#1434861 - 05/11/10 11:38 PM Re: Fauré, still to be discovered? [Re: BruceD]  
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I've always gotten the impresson from Faure that he teeters on the edge of schmaltzy piano-anthology material - at least with his solo piano works I've come across. They haven't made me want to search out more of them.
The only Faure I heard and enjoyed was the Piano Trio in D Minor - that's actually worth giving a listen to, in my opinion.

#1434867 - 05/11/10 11:48 PM Re: Fauré, still to be discovered? [Re: beet31425]  
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Originally Posted by beet31425
[...]
Here's my experience, for what it's worth. I know three major Faure pieces: his requiem, his piano quartet in C minor (op. 15), and his late piano trio in D minor (op. 120). I love every minute of each of those three pieces, and I found them immediately accessible. (For instance, here's the last movement of the quartet: http://www.youtube.com/watch?v=lrmSlCvCAAw)

I was therefore surprised when I started listening to his solo piano music. It was good, but none of it grabbed me. I'm sure if I listened a lot more, I'd come to love them. But that hasn't happened yet, so I kind of know what you mean. If I didn't have a connection to Faure through his chamber music, he'd remain a big enigma to me.

Do check out that quartet. smile

-Jason


What I find interesting in the context of this discussion is that I do have a recording containing both the C minor Piano Quartet and the d minor Piano Trio as well as two recordings of the Requiem. Both chamber works are, to my taste, fine examples of each genre and I enjoy them both equally well. Similar to your experience, I had the same disappointment when I turned from these chamber works to Fauré's piano solo works.

I've also had some (limited) experience accompanying some of Fauré's songs - but only with sopranos so far. There again, I've found them quite interesting and satisfying - if not rewarding - to work on, but not the uplifting experience that accompanying Schubert Lieder gives me.

That last may be an unfair apples-to-oranges comparison but to me it does underscore the accessibility of Schubert Lieder and the relative elusiveness of the Fauré songs.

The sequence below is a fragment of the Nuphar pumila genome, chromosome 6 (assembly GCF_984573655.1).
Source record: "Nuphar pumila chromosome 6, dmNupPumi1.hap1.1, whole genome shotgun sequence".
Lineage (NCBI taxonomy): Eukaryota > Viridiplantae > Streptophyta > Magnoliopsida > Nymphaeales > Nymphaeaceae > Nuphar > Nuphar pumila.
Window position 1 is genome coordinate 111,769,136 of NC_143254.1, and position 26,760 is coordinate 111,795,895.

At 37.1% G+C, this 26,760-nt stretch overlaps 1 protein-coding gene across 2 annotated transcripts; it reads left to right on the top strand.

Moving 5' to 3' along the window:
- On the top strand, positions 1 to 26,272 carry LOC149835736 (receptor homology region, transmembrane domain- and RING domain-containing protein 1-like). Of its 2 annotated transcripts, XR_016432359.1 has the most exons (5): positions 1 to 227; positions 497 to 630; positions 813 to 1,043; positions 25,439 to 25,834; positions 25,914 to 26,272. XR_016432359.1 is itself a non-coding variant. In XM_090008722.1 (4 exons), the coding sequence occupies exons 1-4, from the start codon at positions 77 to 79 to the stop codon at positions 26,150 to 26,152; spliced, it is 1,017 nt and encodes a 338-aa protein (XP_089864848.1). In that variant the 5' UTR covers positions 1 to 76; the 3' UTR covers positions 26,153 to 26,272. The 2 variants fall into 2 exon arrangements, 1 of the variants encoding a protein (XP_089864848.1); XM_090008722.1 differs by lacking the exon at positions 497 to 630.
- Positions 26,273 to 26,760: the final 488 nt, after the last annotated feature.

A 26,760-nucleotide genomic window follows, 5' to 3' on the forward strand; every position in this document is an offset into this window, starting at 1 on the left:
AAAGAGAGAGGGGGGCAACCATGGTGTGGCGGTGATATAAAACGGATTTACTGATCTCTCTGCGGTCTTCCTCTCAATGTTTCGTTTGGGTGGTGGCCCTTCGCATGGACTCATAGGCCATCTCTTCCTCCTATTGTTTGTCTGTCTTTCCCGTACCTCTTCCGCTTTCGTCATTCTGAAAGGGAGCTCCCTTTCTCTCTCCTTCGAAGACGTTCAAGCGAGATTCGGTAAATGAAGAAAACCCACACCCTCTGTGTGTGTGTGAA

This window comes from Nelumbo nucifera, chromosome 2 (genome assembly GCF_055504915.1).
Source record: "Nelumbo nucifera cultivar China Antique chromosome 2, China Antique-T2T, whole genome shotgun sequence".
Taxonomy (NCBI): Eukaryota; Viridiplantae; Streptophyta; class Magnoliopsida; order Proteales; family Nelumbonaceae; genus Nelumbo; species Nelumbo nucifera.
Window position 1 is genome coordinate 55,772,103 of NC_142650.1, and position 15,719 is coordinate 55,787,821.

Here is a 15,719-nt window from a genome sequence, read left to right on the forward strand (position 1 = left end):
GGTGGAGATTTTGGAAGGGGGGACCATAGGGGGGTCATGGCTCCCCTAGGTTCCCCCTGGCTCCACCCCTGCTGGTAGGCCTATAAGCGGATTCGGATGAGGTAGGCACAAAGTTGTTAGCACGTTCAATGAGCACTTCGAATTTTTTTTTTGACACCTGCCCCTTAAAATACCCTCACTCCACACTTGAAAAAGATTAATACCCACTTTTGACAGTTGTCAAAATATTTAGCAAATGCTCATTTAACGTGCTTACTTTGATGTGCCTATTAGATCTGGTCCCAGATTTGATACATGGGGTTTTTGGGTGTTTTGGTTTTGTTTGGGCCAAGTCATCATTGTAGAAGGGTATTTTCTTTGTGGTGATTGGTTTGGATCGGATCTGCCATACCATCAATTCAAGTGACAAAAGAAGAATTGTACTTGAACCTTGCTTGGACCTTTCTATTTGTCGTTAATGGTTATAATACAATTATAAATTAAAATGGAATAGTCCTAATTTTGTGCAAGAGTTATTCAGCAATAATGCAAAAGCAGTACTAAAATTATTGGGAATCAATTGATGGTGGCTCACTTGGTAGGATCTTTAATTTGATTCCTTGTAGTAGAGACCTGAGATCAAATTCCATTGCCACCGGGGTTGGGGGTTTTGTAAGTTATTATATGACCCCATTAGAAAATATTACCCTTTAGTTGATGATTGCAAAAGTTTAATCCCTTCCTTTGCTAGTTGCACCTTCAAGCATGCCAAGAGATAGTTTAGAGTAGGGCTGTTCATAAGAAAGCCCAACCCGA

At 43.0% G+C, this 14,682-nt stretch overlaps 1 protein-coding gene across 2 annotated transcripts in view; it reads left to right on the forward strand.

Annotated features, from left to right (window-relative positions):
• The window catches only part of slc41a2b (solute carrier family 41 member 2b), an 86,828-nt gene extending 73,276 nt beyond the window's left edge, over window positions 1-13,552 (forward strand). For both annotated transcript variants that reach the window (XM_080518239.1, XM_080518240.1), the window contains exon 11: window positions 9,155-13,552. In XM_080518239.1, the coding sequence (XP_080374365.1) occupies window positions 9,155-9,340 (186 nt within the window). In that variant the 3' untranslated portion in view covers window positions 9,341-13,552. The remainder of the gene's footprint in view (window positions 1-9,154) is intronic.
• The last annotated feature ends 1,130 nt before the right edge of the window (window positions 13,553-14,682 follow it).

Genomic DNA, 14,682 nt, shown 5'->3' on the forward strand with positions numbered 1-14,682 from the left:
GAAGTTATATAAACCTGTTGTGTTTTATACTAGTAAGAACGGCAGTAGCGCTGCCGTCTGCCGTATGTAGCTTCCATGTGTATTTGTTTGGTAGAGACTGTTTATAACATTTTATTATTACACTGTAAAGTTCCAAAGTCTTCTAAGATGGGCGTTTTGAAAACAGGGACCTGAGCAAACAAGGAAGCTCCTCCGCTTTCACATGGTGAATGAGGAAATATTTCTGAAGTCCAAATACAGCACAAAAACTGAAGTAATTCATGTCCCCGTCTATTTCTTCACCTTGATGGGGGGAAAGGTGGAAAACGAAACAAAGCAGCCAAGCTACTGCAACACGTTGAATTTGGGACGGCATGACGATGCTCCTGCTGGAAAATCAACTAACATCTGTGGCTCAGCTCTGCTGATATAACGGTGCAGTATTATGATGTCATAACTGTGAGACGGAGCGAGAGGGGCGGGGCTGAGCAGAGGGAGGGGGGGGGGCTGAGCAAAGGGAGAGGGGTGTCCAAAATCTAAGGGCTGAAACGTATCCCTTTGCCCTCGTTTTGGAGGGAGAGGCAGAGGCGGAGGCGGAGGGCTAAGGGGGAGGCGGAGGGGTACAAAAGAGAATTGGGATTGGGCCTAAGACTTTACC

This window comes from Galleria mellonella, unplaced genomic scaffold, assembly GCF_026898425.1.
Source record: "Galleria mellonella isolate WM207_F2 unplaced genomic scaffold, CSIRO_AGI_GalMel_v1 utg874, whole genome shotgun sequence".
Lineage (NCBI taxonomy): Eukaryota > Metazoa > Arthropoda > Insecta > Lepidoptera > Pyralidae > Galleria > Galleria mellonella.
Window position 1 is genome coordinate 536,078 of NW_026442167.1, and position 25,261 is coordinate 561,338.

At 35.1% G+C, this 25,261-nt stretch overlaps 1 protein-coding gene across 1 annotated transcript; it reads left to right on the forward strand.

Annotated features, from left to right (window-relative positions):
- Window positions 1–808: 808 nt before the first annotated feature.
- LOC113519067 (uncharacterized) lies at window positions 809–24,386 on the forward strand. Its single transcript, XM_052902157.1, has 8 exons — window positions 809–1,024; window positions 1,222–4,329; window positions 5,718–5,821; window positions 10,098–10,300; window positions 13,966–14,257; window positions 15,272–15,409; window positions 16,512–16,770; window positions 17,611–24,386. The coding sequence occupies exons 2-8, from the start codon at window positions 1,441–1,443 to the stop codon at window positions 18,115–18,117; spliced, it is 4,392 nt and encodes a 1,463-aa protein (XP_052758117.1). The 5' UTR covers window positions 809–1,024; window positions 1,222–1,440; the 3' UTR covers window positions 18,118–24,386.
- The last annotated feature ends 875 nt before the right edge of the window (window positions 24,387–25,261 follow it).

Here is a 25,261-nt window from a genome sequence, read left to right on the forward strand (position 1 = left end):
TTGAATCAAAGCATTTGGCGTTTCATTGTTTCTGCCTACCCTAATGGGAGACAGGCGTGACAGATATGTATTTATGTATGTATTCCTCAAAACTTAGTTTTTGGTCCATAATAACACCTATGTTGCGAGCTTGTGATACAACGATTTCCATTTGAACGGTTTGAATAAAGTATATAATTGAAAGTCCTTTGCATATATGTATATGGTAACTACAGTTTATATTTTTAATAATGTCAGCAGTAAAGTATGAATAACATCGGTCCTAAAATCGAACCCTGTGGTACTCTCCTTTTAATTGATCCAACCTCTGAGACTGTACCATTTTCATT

Regards,


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#1434879 - 05/12/10 12:09 AM Re: Fauré, still to be discovered? [Re: Mattardo]  
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Faure's best solo piano works are the Preludes, Op. 103, and the Theme and Variations, Op. 73 - for completely different reasons. The Preludes have to grow on you, as most of Faure does, but that's because there's a lot to them. Casadesus recorded a couple of them and he really shows the potential they have. Op. 73 is just an awesome work. It reminds me of Mendelssohn's Variations Serieuses in the way that it maintains its intensity.

It's true that Faure is neglected, even by the scholars. There have only very recently been urtext editions of Faure's piano music, and they are still extremely rare to see in a music store.

#1434888 - 05/12/10 12:33 AM Re: Fauré, still to be discovered? [Re: jeffreyjones]  
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I heard a CD of some of his music at a friend's apartment, and I found the music quite captivating. I would like to have a look at it.

Now, Poulenc I can do without. Maybe it's overexposure. laugh


#1434912 - 05/12/10 02:04 AM Re: Fauré, still to be discovered? [Re: BruceD]  
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Originally Posted by BruceD
I've also had some (limited) experience accompanying some of Fauré's songs - but only with sopranos so far. There again, I've found them quite interesting and satisfying - if not rewarding - to work on, but not the uplifting experience that accompanying Schubert Lieder gives me.